My pal Fred says we’re (AOL that is) selling user inboxes because we’re moving to Goodmail, which charges folks to get certified in order to send email as opposed to using our old Whitelist system (which allowed folks with good ratings to get right in). Fred would rather we use one of his portfolio companies’ (Return Path) solution.
I don’t know a lot about this issue (Fred’s post was the first time I’ve even heard of this). So, some questions for Fred:
1. How does Return Path make money with their program? They charge folks who send email to get certified right? Seems like Goodmail charges a fraction of a penny per email–how does that differ?
2. You’re saying AOL is selling folks inbox–that’s not exactly true is it? Isn’t more correct to say that for folks who has permission to email a person AOL is charging them to get certified to send the message? When you say selling your inbox that says to me that you’re letting folks spam folks who have NOT opted in. It’s not like you’re going to start getting spam, but rather if you signed up for (opted in) to offers from a company that company can pay to ensure you get them (basically taking the burdon off AOL to police all the spammers). If I’m misunderstanding this please explain.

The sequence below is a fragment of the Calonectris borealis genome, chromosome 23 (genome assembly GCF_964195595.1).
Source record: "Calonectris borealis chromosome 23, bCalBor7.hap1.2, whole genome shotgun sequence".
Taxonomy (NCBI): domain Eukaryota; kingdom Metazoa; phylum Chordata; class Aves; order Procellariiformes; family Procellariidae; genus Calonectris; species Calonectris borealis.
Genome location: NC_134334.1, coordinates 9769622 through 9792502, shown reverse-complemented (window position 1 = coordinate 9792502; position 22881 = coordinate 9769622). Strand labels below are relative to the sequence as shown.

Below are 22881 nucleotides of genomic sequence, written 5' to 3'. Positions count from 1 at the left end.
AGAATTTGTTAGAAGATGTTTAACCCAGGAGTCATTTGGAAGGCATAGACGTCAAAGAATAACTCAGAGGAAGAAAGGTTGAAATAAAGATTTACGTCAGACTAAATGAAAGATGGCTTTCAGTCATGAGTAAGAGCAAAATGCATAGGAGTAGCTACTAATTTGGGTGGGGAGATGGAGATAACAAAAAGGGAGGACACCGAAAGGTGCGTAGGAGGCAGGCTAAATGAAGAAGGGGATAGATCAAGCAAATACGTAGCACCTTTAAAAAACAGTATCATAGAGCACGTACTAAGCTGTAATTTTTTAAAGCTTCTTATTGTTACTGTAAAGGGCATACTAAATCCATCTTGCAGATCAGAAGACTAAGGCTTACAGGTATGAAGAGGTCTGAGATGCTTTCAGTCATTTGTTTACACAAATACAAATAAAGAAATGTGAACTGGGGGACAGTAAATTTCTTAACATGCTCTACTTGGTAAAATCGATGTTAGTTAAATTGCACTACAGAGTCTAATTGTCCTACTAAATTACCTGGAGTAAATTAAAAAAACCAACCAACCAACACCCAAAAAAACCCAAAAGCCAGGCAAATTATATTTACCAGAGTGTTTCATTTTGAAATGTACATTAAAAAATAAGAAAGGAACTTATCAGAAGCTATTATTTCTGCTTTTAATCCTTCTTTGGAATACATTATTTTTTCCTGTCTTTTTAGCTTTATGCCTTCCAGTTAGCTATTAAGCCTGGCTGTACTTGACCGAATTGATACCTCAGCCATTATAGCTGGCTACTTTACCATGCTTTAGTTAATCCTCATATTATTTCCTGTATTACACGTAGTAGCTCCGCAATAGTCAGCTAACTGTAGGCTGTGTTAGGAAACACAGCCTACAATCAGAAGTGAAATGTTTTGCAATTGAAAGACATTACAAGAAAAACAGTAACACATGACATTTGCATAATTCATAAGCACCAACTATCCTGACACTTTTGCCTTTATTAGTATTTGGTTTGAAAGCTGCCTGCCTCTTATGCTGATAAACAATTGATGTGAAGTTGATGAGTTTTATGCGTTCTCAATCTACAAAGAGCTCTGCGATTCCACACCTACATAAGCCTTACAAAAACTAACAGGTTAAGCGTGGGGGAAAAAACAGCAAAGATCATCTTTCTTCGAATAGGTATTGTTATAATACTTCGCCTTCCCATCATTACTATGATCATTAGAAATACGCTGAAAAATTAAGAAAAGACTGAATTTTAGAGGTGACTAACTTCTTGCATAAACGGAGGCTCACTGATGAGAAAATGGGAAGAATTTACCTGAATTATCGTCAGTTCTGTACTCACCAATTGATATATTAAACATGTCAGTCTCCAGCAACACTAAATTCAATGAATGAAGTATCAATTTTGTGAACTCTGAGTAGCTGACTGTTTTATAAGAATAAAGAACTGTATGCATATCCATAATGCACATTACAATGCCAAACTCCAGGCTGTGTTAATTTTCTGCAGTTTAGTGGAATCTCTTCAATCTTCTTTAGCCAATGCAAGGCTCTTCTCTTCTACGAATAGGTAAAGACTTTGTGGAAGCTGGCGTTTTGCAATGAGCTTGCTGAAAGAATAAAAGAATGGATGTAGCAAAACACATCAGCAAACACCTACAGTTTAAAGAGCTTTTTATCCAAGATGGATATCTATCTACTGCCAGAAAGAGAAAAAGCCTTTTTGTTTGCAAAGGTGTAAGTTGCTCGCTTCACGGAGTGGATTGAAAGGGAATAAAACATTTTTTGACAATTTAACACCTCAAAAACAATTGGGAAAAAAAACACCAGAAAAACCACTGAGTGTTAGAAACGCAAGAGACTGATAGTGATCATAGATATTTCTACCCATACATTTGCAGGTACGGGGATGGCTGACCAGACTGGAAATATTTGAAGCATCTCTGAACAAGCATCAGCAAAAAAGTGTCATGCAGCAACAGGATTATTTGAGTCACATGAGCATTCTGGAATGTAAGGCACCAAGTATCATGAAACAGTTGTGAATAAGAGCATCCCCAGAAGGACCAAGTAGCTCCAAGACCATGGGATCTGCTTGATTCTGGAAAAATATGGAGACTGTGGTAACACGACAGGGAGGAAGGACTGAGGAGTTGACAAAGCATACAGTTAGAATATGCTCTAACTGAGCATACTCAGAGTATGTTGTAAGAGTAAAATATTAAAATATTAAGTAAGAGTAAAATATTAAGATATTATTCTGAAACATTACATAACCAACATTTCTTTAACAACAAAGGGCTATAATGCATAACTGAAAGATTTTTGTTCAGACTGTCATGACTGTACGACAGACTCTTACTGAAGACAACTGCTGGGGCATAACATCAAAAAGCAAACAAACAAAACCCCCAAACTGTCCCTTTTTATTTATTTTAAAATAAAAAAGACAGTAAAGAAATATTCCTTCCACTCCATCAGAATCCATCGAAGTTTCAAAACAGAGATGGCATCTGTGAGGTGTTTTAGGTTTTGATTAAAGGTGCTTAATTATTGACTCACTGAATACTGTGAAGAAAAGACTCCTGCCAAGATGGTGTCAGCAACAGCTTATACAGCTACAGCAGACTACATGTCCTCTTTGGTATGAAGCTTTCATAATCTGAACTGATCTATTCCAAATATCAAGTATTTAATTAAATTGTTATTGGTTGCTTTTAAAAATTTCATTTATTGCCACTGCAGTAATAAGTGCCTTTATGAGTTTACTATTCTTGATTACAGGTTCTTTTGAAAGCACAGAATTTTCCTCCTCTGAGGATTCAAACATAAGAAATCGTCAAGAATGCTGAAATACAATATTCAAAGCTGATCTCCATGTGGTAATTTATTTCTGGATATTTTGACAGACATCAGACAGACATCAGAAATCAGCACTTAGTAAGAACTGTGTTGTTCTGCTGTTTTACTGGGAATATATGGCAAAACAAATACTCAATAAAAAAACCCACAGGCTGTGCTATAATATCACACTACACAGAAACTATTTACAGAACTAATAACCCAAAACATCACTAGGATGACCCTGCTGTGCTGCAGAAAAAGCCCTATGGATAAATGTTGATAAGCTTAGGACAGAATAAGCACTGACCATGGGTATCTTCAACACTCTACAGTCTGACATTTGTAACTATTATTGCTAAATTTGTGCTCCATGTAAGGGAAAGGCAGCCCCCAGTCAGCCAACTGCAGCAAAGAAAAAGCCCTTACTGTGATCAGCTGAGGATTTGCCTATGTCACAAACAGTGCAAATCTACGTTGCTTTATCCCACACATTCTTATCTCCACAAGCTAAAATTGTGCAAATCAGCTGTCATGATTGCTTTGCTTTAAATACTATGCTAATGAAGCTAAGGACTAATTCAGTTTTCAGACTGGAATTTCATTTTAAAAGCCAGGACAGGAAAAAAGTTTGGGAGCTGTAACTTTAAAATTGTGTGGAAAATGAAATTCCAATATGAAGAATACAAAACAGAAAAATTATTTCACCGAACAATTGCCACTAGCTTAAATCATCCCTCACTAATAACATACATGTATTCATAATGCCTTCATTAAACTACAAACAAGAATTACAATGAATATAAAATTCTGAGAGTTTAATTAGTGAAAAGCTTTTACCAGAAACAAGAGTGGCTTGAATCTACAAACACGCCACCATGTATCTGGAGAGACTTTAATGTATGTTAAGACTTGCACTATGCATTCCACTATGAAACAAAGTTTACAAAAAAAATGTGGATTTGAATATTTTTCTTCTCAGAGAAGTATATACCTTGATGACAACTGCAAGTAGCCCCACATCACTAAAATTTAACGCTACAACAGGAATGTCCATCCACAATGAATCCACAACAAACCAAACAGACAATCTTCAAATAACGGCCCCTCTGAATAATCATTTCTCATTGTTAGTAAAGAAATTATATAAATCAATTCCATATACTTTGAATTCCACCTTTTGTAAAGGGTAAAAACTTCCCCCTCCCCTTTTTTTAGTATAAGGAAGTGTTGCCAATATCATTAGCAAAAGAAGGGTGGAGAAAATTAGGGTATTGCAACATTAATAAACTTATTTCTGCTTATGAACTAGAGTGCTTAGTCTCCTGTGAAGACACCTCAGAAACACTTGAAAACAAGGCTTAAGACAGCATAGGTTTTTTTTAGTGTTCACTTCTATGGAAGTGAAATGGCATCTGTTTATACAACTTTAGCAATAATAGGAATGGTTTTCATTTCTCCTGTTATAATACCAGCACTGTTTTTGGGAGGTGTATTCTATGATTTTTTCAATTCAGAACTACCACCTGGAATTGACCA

3. Was Return Path competing for this business against Goodmail? Why did they lose?
I’m honestly interestd in your response, as I can have an impact on these issues within AOL.
- Fred responds in my comments. It seems that Return Path charges a monthly fee for being white listed/certified, Goodmail charges on a per email basis to be Whitelisted/certified. AOL has maintained a Whitelist themselves to to police email in the past–it’s not clear if that Whitelist will continue or if everyone will be told to just use Goodmail. The way I look at it, if I’m a good sender why should I have to pay (i.e. I’m a non-profit, a small publisher, or your bank) anyone including Return Path’s monthly fee or Goodmail’s per email fee.
- Some feedback from another AOLer who thinks Fred is jumping the gun.
- The CEO of Return Path makes his plea that the AOL White List remain in place–I think that’s a good idea.